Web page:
On Friday the Full Court of the Federal Court of Australia handed down its long awaited decision in the matter of Commissioner of Taxation v Hunger Project Australia . The case concerns the operations of Public Benevolent Institutions (PBIs), and in particular whether PBIs are required to provide direct relief to persons in need, and cannot therefore engage in unrelated commercial activities in the pursuit of that purpose. Hunger Project’s principal activity was to accrue funds through the activity of fundraising. The Full Court held that despite the activity being limited to fundraising and not direct relief, Hunger Project Australia was a public benevolent institution for taxation purposes.
The Court’s reasoning on the question of whether the meaning of ‘PBI’ has altered over time is summarised in the following excerpt from the judgement (at -):
In our opinion, whilst there is no single or irrefutable test or definition, the ordinary meaning or common understanding of a public benevolent institution includes…an institution which is organised, or conducted for, or promotes the relief of poverty or distress. To adapt the words of Priestley JA in ACOSS, such an institution conducts itself in a public way towards those in need of benevolence, however that exercise of benevolence may be manifested. The ordinary contemporary meaning or understanding of a public benevolent institution is broad enough to encompass an institution, like HPA, which raises funds for provision to associated entities for use in programs for the relief of hunger in the developing world. The fact that such an institution does not itself directly give or provide that relief, but does so via related or associated entities, is no bar to it being a public benevolent institution. Such an institution is capable of being considered to be an institution organised or conducted for the relief of poverty, sickness, destitution and helplessness.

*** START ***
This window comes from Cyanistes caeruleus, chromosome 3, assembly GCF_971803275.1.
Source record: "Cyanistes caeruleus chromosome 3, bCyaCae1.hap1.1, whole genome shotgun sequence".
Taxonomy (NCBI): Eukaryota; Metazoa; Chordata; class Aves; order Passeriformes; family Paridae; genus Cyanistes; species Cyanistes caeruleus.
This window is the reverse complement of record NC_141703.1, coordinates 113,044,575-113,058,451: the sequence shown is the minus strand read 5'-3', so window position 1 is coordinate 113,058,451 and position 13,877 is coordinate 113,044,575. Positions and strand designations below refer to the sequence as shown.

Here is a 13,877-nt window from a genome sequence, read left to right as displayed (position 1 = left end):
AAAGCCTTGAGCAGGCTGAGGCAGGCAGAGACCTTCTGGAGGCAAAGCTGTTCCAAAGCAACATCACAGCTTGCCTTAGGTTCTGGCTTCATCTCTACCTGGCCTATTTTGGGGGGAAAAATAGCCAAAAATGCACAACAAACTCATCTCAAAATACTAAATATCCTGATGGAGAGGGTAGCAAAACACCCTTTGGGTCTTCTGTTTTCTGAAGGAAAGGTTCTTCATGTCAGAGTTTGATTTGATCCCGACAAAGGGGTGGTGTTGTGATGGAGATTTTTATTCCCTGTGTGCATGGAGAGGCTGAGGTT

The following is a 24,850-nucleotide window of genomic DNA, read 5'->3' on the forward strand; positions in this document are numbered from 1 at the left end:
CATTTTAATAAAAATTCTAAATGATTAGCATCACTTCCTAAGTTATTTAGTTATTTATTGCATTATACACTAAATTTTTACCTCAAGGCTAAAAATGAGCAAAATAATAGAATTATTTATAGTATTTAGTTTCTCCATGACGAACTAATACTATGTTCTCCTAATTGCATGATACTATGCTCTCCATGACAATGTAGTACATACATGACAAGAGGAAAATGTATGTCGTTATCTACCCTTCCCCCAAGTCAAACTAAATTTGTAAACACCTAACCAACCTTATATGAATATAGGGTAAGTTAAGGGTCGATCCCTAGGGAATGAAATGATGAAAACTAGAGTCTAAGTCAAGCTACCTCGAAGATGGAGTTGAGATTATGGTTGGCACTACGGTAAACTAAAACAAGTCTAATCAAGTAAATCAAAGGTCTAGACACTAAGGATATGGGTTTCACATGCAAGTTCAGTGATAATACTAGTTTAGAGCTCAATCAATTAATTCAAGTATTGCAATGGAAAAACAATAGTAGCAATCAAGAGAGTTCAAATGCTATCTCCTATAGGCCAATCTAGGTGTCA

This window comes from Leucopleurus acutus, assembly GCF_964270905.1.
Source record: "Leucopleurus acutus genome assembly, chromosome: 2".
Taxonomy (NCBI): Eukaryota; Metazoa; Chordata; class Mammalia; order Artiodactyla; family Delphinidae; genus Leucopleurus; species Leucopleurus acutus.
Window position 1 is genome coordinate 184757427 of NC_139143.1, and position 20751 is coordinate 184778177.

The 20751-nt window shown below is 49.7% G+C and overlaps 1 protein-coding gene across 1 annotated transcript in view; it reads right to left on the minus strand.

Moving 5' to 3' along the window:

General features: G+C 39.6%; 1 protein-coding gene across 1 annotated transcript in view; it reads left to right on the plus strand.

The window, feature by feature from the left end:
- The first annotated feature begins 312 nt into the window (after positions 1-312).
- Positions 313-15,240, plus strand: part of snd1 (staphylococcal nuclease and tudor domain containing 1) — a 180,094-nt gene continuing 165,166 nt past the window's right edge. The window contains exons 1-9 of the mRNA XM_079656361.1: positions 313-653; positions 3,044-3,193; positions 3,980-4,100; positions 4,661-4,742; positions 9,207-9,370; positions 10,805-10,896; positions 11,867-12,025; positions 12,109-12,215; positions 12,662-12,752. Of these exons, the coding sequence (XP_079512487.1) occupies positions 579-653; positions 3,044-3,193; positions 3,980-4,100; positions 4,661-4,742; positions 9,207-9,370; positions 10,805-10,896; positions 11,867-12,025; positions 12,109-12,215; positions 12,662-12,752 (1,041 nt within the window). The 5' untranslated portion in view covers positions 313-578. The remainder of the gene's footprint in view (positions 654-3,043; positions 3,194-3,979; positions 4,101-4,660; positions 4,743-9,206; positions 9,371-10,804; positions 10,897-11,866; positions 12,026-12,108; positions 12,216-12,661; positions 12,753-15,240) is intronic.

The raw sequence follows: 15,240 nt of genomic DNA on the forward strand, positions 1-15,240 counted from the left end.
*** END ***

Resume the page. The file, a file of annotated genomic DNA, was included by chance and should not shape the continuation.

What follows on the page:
The decision essentially overturns the Australian Tax Office’s long-standing interpretation that PBIs are required to provide direct relief. Consequently charities that have been refused endorsement as a PBI on that ground, or have not considered seeking endorsement for that reason, may wish to consider an application for endorsement. It is to be noted that we are yet to see whether the matter will be further appealed to the High Court of Australia.
DISCLAIMER: This update contains general information only. It is not all inclusive and should not be considered legal advice. You should always obtain legal advice for your specific circumstances before relying on general information.